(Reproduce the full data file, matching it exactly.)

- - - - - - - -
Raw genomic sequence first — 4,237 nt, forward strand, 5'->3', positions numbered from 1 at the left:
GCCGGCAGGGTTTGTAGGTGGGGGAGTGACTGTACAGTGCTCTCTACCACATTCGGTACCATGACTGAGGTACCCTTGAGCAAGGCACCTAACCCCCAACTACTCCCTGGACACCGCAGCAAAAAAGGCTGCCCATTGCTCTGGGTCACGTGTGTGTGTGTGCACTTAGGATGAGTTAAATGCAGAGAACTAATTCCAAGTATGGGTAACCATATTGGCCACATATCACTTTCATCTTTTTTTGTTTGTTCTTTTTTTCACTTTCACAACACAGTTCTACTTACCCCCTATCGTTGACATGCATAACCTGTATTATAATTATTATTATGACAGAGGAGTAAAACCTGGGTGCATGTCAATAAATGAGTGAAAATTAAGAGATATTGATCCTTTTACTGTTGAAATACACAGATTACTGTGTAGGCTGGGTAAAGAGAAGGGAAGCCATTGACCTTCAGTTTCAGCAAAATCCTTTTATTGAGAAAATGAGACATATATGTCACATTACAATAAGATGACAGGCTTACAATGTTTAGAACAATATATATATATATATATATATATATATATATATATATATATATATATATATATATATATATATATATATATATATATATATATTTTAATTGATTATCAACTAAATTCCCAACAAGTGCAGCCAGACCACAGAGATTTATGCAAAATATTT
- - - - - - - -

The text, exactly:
Raw genomic sequence first — 4,237 nt, forward strand, 5'->3', positions numbered from 1 at the left:
GCCGGCAGGGTTTGTAGGTGGGGGAGTGACTGTACAGTGCTCTCTACCACATTCGGTACCATGACTGAGGTACCCTTGAGCAAGGCACCTAACCCCCAACTACTCCCTGGACACCGCAGCAAAAAAGGCTGCCCATTGCTCTGGGTCACGTGTGTGTGTGTGCACTTAGGATGAGTTAAATGCAGAGAACTAATTCCAAGTATGGGTAACCATATTGGCCACATATCACTTTCATCTTTTTTTGTTTGTTCTTTTTTTCACTTTCACAACACAGTTCTACTTACCCCCTATCGTTGACATGCATAACCTGTATTATAATTATTATTATGACAGAGGAGTAAAACCTGGGTGCATGTCAATAAATGAGTGAAAATTAAGAGATATTGATCCTTTTACTGTTGAAATACACAGATTACTGTGTAGGCTGGGTAAAGAGAAGGGAAGCCATTGACCTTCAGTTTCAGCAAAATCCTTTTATTGAGAAAATGAGACATATATGTCACATTACAATAAGATGACAGGCTTACAATGTTTAGAACAATATATATATATATATATATATATATATATATATATATATATATATATATATATATATATATATATATATATATATATATATATTTTAATTGATTATCAACTAAATTCCCAACAAGTGCAGCCAGACCACAGAGATTTATGCAAAATATTT